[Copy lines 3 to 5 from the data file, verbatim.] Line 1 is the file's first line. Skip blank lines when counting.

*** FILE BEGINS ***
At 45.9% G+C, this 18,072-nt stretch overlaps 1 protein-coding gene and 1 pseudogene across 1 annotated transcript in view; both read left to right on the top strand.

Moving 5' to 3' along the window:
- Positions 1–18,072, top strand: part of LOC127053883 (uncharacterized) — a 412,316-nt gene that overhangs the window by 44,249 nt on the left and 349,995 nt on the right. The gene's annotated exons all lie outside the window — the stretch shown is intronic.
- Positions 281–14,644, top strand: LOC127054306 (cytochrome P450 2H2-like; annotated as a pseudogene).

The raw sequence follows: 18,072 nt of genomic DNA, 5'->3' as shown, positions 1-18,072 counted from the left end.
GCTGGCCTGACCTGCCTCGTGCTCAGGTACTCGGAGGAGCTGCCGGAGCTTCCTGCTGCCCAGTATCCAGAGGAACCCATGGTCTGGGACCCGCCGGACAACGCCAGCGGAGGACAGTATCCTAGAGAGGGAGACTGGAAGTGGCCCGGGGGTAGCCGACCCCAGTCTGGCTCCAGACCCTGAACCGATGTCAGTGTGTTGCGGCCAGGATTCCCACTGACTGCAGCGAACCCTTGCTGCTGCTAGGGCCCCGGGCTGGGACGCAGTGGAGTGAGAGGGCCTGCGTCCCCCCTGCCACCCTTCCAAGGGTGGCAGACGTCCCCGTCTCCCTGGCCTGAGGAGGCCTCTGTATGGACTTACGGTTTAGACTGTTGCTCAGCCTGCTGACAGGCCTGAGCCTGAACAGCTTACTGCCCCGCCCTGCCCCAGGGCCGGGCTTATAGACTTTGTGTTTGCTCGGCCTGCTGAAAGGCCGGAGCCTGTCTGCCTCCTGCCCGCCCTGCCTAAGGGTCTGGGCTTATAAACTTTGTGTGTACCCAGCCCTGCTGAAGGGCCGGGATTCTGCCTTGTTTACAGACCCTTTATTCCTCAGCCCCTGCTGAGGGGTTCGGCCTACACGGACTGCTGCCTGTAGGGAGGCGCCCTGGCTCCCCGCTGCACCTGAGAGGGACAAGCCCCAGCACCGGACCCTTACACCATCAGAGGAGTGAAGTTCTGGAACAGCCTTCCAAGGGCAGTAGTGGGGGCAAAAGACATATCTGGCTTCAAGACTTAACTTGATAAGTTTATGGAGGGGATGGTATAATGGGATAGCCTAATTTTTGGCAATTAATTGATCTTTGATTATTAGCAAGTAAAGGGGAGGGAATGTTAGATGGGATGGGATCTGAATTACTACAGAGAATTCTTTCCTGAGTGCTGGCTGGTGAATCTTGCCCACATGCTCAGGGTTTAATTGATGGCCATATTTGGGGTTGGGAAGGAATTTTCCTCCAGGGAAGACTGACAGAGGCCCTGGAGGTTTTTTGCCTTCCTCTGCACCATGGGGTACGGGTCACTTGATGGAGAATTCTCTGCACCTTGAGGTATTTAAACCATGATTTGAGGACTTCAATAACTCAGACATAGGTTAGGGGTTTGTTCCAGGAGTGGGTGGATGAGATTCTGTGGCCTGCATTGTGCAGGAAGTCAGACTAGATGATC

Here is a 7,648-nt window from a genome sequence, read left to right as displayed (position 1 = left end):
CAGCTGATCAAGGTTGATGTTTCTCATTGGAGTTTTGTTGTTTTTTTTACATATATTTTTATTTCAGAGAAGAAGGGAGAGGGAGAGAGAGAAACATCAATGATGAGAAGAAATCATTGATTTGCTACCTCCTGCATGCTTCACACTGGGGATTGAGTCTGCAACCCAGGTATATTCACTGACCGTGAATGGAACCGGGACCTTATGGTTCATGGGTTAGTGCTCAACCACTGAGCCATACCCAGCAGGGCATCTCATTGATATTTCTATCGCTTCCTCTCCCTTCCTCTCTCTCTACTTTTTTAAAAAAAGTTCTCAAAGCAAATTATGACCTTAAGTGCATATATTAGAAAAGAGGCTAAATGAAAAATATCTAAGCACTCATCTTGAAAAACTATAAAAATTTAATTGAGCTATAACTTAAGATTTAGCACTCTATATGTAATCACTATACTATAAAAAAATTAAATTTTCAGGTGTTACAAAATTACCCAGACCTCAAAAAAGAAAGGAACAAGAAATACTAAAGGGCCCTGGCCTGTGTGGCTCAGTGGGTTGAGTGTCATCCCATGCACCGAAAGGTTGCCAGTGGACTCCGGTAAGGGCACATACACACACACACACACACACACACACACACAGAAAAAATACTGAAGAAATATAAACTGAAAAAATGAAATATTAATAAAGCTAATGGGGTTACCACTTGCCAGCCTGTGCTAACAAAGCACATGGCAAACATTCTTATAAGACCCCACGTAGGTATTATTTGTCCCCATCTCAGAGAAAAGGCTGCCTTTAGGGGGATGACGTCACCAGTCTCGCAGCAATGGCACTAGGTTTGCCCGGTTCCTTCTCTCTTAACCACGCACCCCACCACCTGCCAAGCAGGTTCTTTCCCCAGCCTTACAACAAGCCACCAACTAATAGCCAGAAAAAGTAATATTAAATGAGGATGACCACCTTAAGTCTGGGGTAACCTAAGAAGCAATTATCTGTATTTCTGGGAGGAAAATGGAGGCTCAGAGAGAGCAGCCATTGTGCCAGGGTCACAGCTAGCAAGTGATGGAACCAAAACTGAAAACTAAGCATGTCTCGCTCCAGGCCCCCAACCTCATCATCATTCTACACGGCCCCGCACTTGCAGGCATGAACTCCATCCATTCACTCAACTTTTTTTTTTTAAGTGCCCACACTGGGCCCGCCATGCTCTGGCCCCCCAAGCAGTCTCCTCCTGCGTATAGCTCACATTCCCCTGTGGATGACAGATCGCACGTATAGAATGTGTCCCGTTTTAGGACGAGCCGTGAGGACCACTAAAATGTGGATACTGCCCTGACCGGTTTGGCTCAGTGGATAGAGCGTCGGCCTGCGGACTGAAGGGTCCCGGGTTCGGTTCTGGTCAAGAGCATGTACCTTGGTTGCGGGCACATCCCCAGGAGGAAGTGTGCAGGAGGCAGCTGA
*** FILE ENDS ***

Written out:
- Positions 1–18,072, top strand: part of LOC127053883 (uncharacterized) — a 412,316-nt gene that overhangs the window by 44,249 nt on the left and 349,995 nt on the right. The gene's annotated exons all lie outside the window — the stretch shown is intronic.
- Positions 281–14,644, top strand: LOC127054306 (cytochrome P450 2H2-like; annotated as a pseudogene).

The raw sequence follows: 18,072 nt of genomic DNA, 5'->3' as shown, positions 1-18,072 counted from the left end.